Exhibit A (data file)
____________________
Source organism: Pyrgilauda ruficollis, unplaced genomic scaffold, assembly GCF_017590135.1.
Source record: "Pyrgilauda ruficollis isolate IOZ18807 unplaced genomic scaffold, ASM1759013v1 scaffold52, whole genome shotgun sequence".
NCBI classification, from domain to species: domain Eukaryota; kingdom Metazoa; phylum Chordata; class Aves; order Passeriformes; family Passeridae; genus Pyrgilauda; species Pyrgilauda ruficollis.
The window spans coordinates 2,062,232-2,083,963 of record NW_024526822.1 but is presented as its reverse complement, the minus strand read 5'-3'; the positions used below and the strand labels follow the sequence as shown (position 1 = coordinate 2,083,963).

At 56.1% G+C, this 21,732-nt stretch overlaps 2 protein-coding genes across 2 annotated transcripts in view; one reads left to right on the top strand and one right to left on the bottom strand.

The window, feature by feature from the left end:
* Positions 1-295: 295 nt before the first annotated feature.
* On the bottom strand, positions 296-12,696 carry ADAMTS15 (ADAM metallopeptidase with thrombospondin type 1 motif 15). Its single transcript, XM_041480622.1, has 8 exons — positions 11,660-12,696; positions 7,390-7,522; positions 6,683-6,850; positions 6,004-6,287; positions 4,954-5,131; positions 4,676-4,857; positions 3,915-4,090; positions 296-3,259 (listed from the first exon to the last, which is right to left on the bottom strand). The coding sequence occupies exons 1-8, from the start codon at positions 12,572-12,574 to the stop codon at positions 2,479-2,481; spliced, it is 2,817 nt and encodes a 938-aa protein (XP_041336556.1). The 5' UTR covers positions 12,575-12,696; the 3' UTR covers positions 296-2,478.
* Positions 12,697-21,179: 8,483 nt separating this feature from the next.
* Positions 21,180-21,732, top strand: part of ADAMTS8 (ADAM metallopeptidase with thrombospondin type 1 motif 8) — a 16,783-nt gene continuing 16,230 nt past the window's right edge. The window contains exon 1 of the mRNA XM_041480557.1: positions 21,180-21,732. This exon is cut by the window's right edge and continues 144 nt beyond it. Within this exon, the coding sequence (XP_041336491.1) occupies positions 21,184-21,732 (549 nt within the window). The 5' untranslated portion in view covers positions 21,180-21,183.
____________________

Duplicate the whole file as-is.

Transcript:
Source organism: Pyrgilauda ruficollis, unplaced genomic scaffold, assembly GCF_017590135.1.
Source record: "Pyrgilauda ruficollis isolate IOZ18807 unplaced genomic scaffold, ASM1759013v1 scaffold52, whole genome shotgun sequence".
NCBI classification, from domain to species: domain Eukaryota; kingdom Metazoa; phylum Chordata; class Aves; order Passeriformes; family Passeridae; genus Pyrgilauda; species Pyrgilauda ruficollis.
The window spans coordinates 2,062,232-2,083,963 of record NW_024526822.1 but is presented as its reverse complement, the minus strand read 5'-3'; the positions used below and the strand labels follow the sequence as shown (position 1 = coordinate 2,083,963).

At 56.1% G+C, this 21,732-nt stretch overlaps 2 protein-coding genes across 2 annotated transcripts in view; one reads left to right on the top strand and one right to left on the bottom strand.

The window, feature by feature from the left end:
* Positions 1-295: 295 nt before the first annotated feature.
* On the bottom strand, positions 296-12,696 carry ADAMTS15 (ADAM metallopeptidase with thrombospondin type 1 motif 15). Its single transcript, XM_041480622.1, has 8 exons — positions 11,660-12,696; positions 7,390-7,522; positions 6,683-6,850; positions 6,004-6,287; positions 4,954-5,131; positions 4,676-4,857; positions 3,915-4,090; positions 296-3,259 (listed from the first exon to the last, which is right to left on the bottom strand). The coding sequence occupies exons 1-8, from the start codon at positions 12,572-12,574 to the stop codon at positions 2,479-2,481; spliced, it is 2,817 nt and encodes a 938-aa protein (XP_041336556.1). The 5' UTR covers positions 12,575-12,696; the 3' UTR covers positions 296-2,478.
* Positions 12,697-21,179: 8,483 nt separating this feature from the next.
* Positions 21,180-21,732, top strand: part of ADAMTS8 (ADAM metallopeptidase with thrombospondin type 1 motif 8) — a 16,783-nt gene continuing 16,230 nt past the window's right edge. The window contains exon 1 of the mRNA XM_041480557.1: positions 21,180-21,732. This exon is cut by the window's right edge and continues 144 nt beyond it. Within this exon, the coding sequence (XP_041336491.1) occupies positions 21,184-21,732 (549 nt within the window). The 5' untranslated portion in view covers positions 21,180-21,183.